David Dominé is author of a series of three books (2017a; 2017b; 2017c) offering, in turn, “Ghosts”—and “Phantoms” and “Haunts”—“of Old Louisville.” Do they indeed present “True Stories of Hauntings” and even “the possibility of supernatural phenomena” (as the publisher suggests in book-jacket blurbs)? Dominé asks, “Do I believe human beings experience strange phenomena that cannot be explained away by science and coincidence?” He answers: “Most assuredly. I have experienced activities myself that—apart from sheer imagination or happenstance—could only be attributed to something beyond ordinary human understanding.”
Then again, in one of the most self-contradictory prefaces I have seen, he talks out of the other side of his mouth, stating that his “stories” are “for entertainment purposes only.” Indeed, “Don’t ask me to justify my accounts of hauntings in this book, and don’t tell me that you don’t believe in the supernatural, because—truth be told—I don’t care.” Yet again, he states, “I just want to present a story that defies explanation.” Yet he habitually treats the “unexplained” as evidence of the paranormal—a form of faulty logic called “an argument from ignorance” (Dominé 2017c, 6–10; Nickell 2012, 269).
But let us take a look at some of Dominé’s intentionally spine-tingling accounts—keeping in mind that he often changes the names of his informants and admittedly uses “artistic license” to improve the narratives (2017a, 7). One gets the impression he does not even want the tales to be examinable.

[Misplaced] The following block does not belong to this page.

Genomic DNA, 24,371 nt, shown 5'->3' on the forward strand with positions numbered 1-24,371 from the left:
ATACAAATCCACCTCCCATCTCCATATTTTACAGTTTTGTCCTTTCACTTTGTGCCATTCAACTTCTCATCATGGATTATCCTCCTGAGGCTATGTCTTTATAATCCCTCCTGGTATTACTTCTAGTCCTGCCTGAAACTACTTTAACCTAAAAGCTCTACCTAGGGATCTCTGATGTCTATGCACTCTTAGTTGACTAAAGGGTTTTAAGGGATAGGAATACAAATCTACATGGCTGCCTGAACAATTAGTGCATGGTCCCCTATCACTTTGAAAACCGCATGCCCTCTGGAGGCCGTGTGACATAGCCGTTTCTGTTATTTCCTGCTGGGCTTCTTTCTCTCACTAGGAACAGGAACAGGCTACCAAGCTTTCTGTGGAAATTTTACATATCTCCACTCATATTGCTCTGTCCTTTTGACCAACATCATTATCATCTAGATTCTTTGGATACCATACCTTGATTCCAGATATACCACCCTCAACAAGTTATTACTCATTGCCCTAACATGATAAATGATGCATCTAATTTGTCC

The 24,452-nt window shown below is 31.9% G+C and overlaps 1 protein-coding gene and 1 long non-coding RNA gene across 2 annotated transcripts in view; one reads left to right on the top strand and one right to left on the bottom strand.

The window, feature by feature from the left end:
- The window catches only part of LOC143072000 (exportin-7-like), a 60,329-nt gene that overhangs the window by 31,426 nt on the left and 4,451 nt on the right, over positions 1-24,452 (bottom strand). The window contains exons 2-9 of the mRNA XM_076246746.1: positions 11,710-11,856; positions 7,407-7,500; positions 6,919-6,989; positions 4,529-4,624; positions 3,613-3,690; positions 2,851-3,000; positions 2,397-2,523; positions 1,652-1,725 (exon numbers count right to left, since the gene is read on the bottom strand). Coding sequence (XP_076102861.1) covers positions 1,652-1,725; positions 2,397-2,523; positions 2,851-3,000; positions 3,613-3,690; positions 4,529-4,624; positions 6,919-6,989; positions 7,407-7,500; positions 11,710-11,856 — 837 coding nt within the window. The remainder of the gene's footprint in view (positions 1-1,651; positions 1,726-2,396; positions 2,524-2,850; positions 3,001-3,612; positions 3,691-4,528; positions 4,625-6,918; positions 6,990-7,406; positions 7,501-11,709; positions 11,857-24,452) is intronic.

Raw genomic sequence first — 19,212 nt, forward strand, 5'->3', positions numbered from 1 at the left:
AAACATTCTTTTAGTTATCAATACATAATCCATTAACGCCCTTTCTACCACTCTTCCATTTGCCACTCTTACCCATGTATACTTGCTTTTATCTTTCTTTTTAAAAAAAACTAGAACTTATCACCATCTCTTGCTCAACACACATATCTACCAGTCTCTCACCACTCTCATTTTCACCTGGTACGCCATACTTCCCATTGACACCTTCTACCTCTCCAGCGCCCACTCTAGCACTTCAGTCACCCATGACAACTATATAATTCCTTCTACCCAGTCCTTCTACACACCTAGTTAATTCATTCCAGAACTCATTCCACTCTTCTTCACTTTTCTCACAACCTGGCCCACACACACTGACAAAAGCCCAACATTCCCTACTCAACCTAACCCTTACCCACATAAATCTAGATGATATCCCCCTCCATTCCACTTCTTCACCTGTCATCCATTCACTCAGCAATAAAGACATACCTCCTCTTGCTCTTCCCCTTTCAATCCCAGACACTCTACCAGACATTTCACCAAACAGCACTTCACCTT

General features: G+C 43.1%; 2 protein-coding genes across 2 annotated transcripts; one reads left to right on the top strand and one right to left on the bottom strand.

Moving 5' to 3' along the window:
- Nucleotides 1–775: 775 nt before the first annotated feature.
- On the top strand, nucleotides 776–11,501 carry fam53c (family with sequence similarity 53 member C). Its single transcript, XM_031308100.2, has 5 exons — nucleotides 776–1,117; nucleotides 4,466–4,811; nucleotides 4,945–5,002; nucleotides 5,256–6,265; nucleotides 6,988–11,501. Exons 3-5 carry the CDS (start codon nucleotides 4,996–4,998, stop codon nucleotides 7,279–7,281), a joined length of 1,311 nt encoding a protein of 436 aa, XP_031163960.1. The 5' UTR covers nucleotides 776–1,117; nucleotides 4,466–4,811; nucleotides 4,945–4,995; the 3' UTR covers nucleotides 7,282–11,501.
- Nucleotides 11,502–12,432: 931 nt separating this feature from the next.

Specter of Light
In Dominé’s very first offering, a man left work at the historical society after an exhausting fourteen hours. He was so tired that he skipped his usual walk and got into his car parked in front of a church. Laying his head back on the seat rest, he soon “noticed a strange light” that he then perceived as “a beautiful woman.” He would later recall her outdated hair and clothing in remarkable detail. Although he sensed she was otherworldly, the vision seemed real. As she reached the bottom of the stairs, he was overwhelmed by a sense of sadness she projected, and then she vanished. He thought he might have imagined her but decided otherwise (Dominé 2017a, 17–31).